Wednesday, October 10, 2007

Editorial on Crisis Intervention Training for Houston Police

Here's an editorial that appeared October 9, 2007 in the Houston Chronicle, with regard to training the Houston police force how to deal effectively with people with mental illness:

"In the past year Houston officers have fatally shot four mentally ill people during confrontations. The rash of incidents indicates officers need much more tactical and sensitivity training in order to subdue irrational suspects while preventing unnecessary loss of life.

The Metropolitan Organization, a network of community activists, called on Mayor Bill White to institute an incentive pay program to coax officers into training as crisis intervention specialists. While the request is well-intentioned, the department is short of officers and money. Police officers should not need to be lured by more dollars to learn how to do their job and protect life.

In recent years HPD salaries have been substantially boosted. There is no need for an incentive program for police officers who already have a testing system for promotions to higher paying ranks.

As Mayor White pointed out, every HPD officer graduating from a cadet class should be an expert in dealing with the mentally ill. Unfortunately, of the nearly 4,900 officers on the force, only about 700 have had the required training. For all those in positions where they might encounter deranged suspects or supervise such situations, crisis training should be a priority.

Betsy Schwartz, head of the Mental Health Association for Greater Houston, said some officers are temperamentally unsuited for a job that requires them to control a scene without force. They should be screened out, and only properly trained officers should be sent on calls involving the mentally ill. That policy seems only reasonable, but it should not require incentive pay to implement.

State legislation already exists requiring veteran police officers to take 16 hours of training by 2009 in how to deal with mentally ill persons without resorting to violence. Yet less than 25 percent of HPD officers have taken the course two years after the Bob Meadours Act became law. The bill mandates that veteran officers must have completed the training by September 2009.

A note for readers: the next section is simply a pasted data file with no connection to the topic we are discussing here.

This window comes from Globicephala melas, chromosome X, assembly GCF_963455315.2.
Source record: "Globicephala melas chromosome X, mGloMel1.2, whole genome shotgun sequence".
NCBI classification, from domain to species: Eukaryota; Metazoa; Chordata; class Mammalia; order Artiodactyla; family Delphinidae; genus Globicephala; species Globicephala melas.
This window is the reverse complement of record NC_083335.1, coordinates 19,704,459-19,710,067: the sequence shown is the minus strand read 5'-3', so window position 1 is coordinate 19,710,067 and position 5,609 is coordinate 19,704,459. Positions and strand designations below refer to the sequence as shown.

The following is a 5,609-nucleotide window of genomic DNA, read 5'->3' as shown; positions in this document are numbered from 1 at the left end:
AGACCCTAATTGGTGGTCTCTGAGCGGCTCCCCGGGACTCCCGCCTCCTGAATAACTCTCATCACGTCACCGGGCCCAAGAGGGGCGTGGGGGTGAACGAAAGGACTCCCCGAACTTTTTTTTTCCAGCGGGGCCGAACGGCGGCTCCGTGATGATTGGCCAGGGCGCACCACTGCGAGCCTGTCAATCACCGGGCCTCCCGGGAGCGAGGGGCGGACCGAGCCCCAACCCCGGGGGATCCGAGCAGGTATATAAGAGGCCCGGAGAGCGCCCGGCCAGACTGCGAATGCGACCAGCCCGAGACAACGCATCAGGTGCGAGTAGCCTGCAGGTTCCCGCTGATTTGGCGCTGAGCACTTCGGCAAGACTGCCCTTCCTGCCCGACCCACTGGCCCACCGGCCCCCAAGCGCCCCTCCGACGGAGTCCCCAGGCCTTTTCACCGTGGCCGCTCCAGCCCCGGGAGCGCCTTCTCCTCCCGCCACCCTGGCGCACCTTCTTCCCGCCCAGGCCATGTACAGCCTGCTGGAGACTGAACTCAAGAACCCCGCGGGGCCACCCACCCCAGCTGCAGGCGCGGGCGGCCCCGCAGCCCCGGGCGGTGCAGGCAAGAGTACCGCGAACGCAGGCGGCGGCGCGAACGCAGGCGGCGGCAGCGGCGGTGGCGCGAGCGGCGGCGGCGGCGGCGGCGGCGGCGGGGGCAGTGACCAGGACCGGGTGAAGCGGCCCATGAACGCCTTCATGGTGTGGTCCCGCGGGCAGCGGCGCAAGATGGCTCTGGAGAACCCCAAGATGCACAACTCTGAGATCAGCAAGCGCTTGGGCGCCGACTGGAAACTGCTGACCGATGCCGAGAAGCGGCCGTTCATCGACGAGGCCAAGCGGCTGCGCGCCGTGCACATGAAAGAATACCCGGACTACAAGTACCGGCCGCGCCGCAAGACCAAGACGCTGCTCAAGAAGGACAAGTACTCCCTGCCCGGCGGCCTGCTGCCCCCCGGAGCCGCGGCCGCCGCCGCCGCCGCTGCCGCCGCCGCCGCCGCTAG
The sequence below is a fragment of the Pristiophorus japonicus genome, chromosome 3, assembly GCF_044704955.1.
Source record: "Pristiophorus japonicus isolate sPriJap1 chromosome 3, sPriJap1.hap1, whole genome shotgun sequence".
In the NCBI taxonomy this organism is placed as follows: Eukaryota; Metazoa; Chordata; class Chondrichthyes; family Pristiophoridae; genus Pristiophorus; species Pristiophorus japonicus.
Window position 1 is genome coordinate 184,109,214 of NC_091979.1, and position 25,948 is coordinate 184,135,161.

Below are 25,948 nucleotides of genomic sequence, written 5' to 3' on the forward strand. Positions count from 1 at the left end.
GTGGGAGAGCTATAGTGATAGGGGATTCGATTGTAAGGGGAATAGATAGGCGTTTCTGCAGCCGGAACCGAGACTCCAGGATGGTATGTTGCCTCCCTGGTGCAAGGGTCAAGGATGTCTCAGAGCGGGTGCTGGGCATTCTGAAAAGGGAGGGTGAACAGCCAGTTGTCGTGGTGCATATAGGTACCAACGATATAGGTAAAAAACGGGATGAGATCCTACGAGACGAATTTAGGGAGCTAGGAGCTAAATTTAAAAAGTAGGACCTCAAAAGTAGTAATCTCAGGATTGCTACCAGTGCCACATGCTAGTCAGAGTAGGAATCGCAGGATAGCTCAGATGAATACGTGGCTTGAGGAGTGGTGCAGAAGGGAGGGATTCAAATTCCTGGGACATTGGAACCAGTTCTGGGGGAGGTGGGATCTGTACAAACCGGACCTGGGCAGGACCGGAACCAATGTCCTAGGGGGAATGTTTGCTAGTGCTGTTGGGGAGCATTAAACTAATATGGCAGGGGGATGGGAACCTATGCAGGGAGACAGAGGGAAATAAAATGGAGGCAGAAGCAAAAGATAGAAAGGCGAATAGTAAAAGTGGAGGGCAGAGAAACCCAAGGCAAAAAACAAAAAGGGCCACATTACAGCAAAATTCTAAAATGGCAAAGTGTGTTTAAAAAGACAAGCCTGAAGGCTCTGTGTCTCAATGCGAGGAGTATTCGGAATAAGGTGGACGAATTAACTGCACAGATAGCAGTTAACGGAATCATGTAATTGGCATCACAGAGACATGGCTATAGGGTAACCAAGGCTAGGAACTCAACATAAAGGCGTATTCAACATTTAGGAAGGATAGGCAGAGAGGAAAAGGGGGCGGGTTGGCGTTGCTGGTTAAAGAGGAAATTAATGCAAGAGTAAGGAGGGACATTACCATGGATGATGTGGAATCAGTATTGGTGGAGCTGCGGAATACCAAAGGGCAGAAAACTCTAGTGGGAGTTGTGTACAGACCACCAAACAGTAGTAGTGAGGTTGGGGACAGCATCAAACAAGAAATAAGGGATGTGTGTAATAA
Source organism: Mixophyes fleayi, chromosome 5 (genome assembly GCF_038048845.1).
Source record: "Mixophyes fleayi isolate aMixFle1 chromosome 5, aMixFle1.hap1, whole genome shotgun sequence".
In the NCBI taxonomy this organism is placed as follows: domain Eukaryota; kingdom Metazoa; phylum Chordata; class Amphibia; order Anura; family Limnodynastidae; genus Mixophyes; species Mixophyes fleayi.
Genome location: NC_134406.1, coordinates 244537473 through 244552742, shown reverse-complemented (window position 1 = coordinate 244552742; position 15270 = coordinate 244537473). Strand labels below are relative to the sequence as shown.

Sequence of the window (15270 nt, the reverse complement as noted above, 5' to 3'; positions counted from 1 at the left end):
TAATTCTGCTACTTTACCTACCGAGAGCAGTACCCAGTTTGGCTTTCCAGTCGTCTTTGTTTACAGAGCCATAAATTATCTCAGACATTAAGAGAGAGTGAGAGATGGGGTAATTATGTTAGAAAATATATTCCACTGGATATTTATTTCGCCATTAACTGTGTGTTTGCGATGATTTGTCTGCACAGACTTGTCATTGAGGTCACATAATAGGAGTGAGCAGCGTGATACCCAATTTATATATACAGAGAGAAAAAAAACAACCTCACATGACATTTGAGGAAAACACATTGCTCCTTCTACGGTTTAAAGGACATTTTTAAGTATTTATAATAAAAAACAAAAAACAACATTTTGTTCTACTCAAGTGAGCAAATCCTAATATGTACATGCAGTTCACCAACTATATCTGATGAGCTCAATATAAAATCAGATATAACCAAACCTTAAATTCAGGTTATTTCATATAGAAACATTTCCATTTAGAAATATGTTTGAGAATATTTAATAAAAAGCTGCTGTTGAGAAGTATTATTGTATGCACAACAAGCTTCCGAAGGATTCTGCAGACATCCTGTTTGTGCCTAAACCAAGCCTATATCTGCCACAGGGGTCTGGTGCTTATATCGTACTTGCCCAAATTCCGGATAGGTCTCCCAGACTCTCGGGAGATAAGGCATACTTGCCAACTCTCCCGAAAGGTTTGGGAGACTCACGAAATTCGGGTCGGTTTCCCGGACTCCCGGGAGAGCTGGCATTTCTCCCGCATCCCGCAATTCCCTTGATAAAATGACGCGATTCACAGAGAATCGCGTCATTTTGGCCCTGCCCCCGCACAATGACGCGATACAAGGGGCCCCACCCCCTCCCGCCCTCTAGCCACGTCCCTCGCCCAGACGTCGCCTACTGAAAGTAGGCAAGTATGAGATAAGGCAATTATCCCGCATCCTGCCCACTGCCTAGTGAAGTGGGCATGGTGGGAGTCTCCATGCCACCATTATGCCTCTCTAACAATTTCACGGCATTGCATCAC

Although HPD initiated crisis training in 1999, officers have shot at least 15 mentally ill people since then. In only one of those incidents had the officer involved gone through intervention training — this despite the fact that HPD claims to have the largest officer training program for mental health in the nation. Just last month, one of HPD's trainers was in Alabama giving such instruction to the Mobile County Sheriff's Department.

It's admirable to assist other law enforcement agencies, but it would be more desirable if all appropriate Houston officers went through the program before it was marketed elsewhere. Mayor White should instruct Chief Harold Hurtt to comply with the law and make sure veteran officers receive the same crisis training that is taught to incoming cadets."

Learn more about Crisis Intervention Training from the NAMI website.


laura green said...

Everyone should have an idea of how to treat people with mental illness, even those who are ill because of substance abuse.
laura green

Addiction Recovery Alabama

Addiction Recovery Alabama

jackspar said...

Drug "use" may involve no harm at all up to occasional episodes of serious abuse and also includes "abuse or dependence." "Drug use" - which may report only one use of some drug in a lifetime or more regular use - is the figure normally reported to the public. This both confuses and greatly exaggerates problematic use.


Addiction Recovery Texas